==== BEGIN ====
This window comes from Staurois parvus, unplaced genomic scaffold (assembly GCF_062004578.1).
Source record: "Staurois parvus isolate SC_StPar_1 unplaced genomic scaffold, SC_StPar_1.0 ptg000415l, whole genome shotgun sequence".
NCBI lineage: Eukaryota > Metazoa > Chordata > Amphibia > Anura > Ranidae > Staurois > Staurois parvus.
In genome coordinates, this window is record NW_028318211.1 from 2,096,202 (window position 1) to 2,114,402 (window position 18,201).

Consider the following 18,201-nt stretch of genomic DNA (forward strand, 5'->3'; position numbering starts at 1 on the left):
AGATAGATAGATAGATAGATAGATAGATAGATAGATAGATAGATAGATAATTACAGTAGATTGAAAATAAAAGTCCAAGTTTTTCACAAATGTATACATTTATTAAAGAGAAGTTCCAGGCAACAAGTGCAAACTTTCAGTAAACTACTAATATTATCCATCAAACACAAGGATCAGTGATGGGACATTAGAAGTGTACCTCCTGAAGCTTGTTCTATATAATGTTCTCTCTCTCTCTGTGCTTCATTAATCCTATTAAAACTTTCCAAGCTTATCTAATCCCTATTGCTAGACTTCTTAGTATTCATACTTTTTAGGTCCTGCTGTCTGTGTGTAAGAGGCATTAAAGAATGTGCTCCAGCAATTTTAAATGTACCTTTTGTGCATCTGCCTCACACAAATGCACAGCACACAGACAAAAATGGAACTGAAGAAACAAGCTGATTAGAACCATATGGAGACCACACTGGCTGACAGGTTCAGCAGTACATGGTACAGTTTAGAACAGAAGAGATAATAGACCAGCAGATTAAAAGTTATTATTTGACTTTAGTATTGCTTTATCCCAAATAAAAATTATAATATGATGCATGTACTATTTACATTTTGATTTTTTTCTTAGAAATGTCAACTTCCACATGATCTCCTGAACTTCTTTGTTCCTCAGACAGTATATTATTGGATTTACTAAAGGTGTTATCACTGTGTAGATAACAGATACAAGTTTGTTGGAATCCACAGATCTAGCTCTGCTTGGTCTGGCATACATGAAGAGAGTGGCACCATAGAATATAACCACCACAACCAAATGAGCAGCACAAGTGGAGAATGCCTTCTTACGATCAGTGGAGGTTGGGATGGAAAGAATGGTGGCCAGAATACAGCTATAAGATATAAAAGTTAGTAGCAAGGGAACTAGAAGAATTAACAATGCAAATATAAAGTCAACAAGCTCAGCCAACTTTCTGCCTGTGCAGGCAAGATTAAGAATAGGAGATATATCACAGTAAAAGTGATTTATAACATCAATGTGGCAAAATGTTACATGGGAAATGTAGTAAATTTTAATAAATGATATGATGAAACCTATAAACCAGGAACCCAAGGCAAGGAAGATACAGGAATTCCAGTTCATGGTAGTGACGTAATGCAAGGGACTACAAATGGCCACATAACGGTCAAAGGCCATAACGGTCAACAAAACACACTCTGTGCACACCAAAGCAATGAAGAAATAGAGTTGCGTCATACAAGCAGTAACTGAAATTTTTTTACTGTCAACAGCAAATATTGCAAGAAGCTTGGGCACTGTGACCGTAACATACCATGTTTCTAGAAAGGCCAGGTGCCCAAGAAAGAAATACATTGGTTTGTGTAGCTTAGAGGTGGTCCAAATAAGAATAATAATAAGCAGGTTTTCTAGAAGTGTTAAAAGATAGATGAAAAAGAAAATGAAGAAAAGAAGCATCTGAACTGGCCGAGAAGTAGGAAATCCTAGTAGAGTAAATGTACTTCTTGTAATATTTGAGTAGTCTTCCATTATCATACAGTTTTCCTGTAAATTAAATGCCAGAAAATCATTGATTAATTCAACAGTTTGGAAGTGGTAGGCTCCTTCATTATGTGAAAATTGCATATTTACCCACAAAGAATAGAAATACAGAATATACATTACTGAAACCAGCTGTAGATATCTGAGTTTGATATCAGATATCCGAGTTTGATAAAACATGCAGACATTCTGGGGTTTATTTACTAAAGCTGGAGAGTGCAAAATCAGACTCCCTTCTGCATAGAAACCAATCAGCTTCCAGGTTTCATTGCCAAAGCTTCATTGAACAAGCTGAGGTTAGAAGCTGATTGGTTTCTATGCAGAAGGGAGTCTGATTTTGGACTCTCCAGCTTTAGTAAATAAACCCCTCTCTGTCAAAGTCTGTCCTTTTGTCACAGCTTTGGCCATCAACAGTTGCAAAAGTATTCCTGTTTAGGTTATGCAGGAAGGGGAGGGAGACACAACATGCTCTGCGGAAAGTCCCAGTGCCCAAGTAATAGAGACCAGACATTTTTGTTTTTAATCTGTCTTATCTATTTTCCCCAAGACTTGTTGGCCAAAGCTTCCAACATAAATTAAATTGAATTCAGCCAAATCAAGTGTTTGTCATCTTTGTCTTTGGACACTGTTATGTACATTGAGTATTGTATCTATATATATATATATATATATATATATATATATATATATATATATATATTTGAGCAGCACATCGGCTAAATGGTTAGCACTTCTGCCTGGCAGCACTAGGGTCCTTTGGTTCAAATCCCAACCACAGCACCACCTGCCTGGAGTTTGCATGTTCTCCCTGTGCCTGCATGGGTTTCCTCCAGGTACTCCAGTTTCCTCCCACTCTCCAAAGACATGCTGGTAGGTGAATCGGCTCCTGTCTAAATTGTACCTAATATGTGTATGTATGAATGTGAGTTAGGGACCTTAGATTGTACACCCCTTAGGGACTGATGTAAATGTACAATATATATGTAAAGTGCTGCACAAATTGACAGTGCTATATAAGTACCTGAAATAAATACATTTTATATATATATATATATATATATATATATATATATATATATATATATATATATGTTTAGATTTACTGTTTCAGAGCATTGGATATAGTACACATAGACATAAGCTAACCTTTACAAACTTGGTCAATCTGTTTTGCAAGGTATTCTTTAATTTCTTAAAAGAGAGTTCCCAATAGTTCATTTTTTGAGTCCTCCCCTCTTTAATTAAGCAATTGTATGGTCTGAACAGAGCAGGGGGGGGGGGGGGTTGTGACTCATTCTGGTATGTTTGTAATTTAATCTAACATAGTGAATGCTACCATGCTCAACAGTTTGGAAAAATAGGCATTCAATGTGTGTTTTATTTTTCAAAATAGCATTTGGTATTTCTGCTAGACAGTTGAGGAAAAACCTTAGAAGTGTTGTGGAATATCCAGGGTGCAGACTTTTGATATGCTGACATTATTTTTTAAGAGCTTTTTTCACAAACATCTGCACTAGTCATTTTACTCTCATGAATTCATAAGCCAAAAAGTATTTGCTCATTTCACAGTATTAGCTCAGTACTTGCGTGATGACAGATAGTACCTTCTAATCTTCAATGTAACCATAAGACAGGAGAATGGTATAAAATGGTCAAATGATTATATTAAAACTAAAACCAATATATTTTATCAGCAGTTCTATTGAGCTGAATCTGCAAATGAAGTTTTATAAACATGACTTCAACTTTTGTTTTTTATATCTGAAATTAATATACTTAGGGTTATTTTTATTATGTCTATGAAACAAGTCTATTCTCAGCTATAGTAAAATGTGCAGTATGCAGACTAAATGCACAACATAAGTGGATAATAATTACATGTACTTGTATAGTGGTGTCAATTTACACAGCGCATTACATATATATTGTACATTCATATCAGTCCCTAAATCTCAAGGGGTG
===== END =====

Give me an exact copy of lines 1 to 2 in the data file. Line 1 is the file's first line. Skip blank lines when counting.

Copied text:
This window comes from Staurois parvus, unplaced genomic scaffold (assembly GCF_062004578.1).
Source record: "Staurois parvus isolate SC_StPar_1 unplaced genomic scaffold, SC_StPar_1.0 ptg000415l, whole genome shotgun sequence".